“We all know how important it is for the coach to be able to guide the player in terms of what they should do and how they should anticipate their opponent. So Infosys uses AI and videos to deliver these insights in what is considered to be the first of its kind.”

Next-generation tennis technologies

These technologies cover four key areas:

  • 3D CourtVision – allows individuals to watch tournament matches in an animated form, with data overlay for each shot from speed and spin to serve placement. This gives viewers a simulated recreation of the match, complete with viewing perspectives and shots.


     
  • AI Video Analysis – performance analysis by each area of play (aces of receiving points, drop shots or volleys).

  • AI Shot of the Day - For the AO media team, AI Shot of the Day uses machine learning to rapidly identify match highlights, using multiple data points that are objective (such as fastest serve) and subjective (player emotion, crowd reaction and cruciality of the shot in context to the match).

  • AO Virtual Slam -  transports every fan into Rod Laver Arena with 3D court views and data, simulating the experience of playing at the Australian Open.

  • 3D AO Virtual Hub - powered by Infosys Meridian, the Virtual Hub is a premium experience for partners and sponsors unable to attend with travel restrictions, to access exclusive events, behind the scenes tours, tennis clinics, legend interactions, 360 match viewing and more.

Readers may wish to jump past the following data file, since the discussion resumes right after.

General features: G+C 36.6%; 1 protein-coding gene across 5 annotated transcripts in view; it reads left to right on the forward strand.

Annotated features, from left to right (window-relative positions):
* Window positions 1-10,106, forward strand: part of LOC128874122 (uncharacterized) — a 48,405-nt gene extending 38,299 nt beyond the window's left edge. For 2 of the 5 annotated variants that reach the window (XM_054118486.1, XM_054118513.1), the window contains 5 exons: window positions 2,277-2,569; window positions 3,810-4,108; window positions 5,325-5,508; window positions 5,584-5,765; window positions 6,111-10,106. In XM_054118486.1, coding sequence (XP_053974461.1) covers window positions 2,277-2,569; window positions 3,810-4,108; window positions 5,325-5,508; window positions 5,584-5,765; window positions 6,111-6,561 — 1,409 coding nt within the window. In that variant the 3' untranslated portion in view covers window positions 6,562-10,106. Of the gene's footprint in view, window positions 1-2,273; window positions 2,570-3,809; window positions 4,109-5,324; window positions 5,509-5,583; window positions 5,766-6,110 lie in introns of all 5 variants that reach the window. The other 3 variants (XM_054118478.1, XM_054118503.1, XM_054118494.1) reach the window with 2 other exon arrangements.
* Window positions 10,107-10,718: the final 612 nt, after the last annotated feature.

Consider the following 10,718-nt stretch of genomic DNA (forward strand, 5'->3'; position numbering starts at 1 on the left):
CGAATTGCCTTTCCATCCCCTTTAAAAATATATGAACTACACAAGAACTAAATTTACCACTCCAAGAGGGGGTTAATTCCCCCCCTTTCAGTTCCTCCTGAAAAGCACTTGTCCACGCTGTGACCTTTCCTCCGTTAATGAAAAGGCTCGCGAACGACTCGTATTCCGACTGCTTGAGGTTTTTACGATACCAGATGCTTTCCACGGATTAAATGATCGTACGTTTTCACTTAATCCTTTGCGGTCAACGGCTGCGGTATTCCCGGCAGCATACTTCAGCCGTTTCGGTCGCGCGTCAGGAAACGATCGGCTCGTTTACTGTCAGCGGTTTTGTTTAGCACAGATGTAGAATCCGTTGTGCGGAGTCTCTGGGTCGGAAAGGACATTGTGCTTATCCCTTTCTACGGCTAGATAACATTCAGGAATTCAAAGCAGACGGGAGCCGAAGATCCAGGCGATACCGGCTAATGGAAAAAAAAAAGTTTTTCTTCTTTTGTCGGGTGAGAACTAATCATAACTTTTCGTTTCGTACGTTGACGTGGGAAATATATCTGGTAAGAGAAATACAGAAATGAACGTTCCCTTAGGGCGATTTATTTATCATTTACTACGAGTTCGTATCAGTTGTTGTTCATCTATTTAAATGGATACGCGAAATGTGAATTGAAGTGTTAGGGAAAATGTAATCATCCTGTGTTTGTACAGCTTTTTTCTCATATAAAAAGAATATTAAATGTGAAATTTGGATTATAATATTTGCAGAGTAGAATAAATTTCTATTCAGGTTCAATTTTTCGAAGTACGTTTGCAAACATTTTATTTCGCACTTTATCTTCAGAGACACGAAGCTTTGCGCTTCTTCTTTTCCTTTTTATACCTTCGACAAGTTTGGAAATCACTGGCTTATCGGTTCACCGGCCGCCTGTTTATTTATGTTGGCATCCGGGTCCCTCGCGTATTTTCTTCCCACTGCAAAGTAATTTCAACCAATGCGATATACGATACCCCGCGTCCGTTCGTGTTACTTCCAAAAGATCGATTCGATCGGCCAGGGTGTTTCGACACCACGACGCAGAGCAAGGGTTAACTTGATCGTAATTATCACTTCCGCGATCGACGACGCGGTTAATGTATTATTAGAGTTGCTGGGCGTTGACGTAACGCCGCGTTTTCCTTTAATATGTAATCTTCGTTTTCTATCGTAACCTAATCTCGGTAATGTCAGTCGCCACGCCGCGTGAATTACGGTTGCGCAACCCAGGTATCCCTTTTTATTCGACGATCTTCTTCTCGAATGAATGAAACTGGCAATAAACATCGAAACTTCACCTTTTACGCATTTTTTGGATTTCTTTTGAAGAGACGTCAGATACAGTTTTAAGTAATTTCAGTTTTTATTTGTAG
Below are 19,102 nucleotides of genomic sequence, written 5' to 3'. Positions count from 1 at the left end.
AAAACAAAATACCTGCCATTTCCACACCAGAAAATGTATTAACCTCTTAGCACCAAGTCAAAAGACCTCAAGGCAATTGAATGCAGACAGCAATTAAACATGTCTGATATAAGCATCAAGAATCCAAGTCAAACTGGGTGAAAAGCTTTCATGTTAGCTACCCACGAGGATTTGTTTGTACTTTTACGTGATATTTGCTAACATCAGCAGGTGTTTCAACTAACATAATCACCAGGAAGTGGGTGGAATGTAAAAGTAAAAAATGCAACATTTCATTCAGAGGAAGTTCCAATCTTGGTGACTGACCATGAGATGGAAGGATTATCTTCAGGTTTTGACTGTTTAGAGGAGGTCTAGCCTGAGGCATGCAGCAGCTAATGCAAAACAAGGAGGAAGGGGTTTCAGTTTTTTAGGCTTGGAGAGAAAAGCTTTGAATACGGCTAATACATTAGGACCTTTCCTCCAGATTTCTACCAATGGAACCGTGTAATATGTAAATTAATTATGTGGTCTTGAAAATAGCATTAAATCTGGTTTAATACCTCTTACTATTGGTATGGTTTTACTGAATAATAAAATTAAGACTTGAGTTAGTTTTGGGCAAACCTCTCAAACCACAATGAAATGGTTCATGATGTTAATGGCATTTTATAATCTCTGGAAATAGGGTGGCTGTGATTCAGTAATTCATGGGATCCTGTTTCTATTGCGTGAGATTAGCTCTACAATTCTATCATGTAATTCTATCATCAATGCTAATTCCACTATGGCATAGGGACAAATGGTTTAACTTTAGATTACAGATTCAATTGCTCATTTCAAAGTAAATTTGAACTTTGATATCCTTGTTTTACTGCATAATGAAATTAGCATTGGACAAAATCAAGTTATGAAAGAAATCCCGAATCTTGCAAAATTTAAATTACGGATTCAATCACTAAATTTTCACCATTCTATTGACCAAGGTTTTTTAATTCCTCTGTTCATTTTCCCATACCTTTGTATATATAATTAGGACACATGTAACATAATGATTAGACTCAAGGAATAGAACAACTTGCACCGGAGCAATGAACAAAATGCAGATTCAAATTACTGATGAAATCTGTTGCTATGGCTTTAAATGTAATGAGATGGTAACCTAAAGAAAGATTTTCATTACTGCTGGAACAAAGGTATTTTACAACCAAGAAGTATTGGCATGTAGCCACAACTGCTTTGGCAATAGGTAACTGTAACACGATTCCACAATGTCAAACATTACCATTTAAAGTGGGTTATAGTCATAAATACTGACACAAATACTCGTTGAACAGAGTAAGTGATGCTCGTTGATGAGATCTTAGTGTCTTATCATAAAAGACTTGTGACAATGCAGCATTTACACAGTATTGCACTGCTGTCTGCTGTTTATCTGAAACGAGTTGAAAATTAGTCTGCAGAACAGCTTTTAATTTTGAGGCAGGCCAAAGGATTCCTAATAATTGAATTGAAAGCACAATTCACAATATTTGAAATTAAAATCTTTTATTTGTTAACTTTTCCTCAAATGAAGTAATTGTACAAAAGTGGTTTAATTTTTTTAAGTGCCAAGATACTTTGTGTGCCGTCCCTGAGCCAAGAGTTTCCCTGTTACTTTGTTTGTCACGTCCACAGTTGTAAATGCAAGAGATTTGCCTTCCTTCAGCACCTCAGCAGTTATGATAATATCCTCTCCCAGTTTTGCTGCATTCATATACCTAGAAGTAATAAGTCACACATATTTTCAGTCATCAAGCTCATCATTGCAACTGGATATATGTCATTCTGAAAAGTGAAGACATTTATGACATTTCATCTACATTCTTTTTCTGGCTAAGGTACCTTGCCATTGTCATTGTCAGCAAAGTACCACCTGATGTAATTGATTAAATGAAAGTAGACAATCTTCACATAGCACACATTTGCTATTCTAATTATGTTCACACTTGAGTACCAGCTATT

Subramanian provides a demonstration of some of the technologies, and how the insights are collated through a mixture of on-court statistics, AI, and Hawk Eye data. The prowess of AI technology becomes immediately clear. 

AI Video Analysis is the most data-driven technology, delivering player assessments including winning backhand drop shots or handling volley shots in long rallies. Coaches can now guide players, no matter where in the world they are.

That’s not to say that every coach will agree with assessments and who had the advantage in every serve, Subramanian admits, but they will doubtless appreciate the comprehensive analysis of every game.

He adds, “We use visualisation as a very active tool. Many organisations look at visualisation to communicate the results, but we look at visualisation to solve a problem. So, if you can visualise information in an interesting fashion, then you can actually solve problems, rather than solving a problem and using visualisation as a passive tool to display results.”

The applications for these kinds of statistics collation and analysis, as well as AI, go far beyond tennis. Subramanian hints that it could be extended to other sports, and the possibilities are endless. 

With data at their fingertips, Tennis Australia moved quickly to bring the Australian Open to a new level of digital - but will other sports sectors do the same?

“We know sports bodies can take a long time to deliberate and embrace that change, but that is a philosophical challenge.” 

For now though, Infosys’ ongoing partnership with Tennis Australia is nothing short of a Grand Slam.

Learn more about Infosys here.